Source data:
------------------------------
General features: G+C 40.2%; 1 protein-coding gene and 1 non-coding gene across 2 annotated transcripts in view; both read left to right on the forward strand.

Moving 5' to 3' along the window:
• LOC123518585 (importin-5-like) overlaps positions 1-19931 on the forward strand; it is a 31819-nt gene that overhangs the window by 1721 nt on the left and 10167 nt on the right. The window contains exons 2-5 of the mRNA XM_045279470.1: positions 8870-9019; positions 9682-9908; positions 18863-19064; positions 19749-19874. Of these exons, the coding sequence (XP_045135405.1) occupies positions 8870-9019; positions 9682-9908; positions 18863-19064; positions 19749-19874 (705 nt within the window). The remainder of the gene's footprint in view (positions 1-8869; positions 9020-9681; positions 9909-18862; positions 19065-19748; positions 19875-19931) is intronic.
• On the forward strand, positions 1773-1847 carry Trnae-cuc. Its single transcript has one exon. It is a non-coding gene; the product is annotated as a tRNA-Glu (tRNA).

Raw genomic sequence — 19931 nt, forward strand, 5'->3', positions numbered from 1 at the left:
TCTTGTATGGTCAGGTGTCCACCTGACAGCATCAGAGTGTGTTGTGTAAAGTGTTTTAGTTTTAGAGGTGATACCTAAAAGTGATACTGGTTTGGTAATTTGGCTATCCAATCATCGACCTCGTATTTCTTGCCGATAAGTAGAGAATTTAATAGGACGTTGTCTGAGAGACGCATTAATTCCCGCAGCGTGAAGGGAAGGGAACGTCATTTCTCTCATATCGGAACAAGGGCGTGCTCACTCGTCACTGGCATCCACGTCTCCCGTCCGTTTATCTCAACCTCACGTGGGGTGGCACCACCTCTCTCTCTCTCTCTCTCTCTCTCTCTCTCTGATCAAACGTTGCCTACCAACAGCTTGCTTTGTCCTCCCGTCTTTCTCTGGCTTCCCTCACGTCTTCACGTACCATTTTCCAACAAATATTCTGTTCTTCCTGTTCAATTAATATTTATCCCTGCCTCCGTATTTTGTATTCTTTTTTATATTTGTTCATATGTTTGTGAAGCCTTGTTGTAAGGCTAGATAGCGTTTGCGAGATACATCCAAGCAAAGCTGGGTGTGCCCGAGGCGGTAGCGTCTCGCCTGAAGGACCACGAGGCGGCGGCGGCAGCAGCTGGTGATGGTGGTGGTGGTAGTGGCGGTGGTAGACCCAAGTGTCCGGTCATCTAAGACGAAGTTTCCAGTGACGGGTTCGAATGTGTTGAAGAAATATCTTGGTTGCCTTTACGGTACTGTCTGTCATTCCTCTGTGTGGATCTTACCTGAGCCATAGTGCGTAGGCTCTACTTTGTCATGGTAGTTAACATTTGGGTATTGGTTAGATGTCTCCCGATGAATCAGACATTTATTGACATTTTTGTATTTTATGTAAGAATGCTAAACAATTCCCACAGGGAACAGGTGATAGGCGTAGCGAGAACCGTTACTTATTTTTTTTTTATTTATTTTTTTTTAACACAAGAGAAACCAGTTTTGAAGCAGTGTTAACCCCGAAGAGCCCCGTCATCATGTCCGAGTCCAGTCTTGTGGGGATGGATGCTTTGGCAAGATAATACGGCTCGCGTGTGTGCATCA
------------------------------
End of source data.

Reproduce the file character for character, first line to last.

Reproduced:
General features: G+C 40.2%; 1 protein-coding gene and 1 non-coding gene across 2 annotated transcripts in view; both read left to right on the forward strand.

Moving 5' to 3' along the window:
• LOC123518585 (importin-5-like) overlaps positions 1-19931 on the forward strand; it is a 31819-nt gene that overhangs the window by 1721 nt on the left and 10167 nt on the right. The window contains exons 2-5 of the mRNA XM_045279470.1: positions 8870-9019; positions 9682-9908; positions 18863-19064; positions 19749-19874. Of these exons, the coding sequence (XP_045135405.1) occupies positions 8870-9019; positions 9682-9908; positions 18863-19064; positions 19749-19874 (705 nt within the window). The remainder of the gene's footprint in view (positions 1-8869; positions 9020-9681; positions 9909-18862; positions 19065-19748; positions 19875-19931) is intronic.
• On the forward strand, positions 1773-1847 carry Trnae-cuc. Its single transcript has one exon. It is a non-coding gene; the product is annotated as a tRNA-Glu (tRNA).

Raw genomic sequence — 19931 nt, forward strand, 5'->3', positions numbered from 1 at the left:
TCTTGTATGGTCAGGTGTCCACCTGACAGCATCAGAGTGTGTTGTGTAAAGTGTTTTAGTTTTAGAGGTGATACCTAAAAGTGATACTGGTTTGGTAATTTGGCTATCCAATCATCGACCTCGTATTTCTTGCCGATAAGTAGAGAATTTAATAGGACGTTGTCTGAGAGACGCATTAATTCCCGCAGCGTGAAGGGAAGGGAACGTCATTTCTCTCATATCGGAACAAGGGCGTGCTCACTCGTCACTGGCATCCACGTCTCCCGTCCGTTTATCTCAACCTCACGTGGGGTGGCACCACCTCTCTCTCTCTCTCTCTCTCTCTCTCTCTCTGATCAAACGTTGCCTACCAACAGCTTGCTTTGTCCTCCCGTCTTTCTCTGGCTTCCCTCACGTCTTCACGTACCATTTTCCAACAAATATTCTGTTCTTCCTGTTCAATTAATATTTATCCCTGCCTCCGTATTTTGTATTCTTTTTTATATTTGTTCATATGTTTGTGAAGCCTTGTTGTAAGGCTAGATAGCGTTTGCGAGATACATCCAAGCAAAGCTGGGTGTGCCCGAGGCGGTAGCGTCTCGCCTGAAGGACCACGAGGCGGCGGCGGCAGCAGCTGGTGATGGTGGTGGTGGTAGTGGCGGTGGTAGACCCAAGTGTCCGGTCATCTAAGACGAAGTTTCCAGTGACGGGTTCGAATGTGTTGAAGAAATATCTTGGTTGCCTTTACGGTACTGTCTGTCATTCCTCTGTGTGGATCTTACCTGAGCCATAGTGCGTAGGCTCTACTTTGTCATGGTAGTTAACATTTGGGTATTGGTTAGATGTCTCCCGATGAATCAGACATTTATTGACATTTTTGTATTTTATGTAAGAATGCTAAACAATTCCCACAGGGAACAGGTGATAGGCGTAGCGAGAACCGTTACTTATTTTTTTTTTATTTATTTTTTTTTAACACAAGAGAAACCAGTTTTGAAGCAGTGTTAACCCCGAAGAGCCCCGTCATCATGTCCGAGTCCAGTCTTGTGGGGATGGATGCTTTGGCAAGATAATACGGCTCGCGTGTGTGCATCA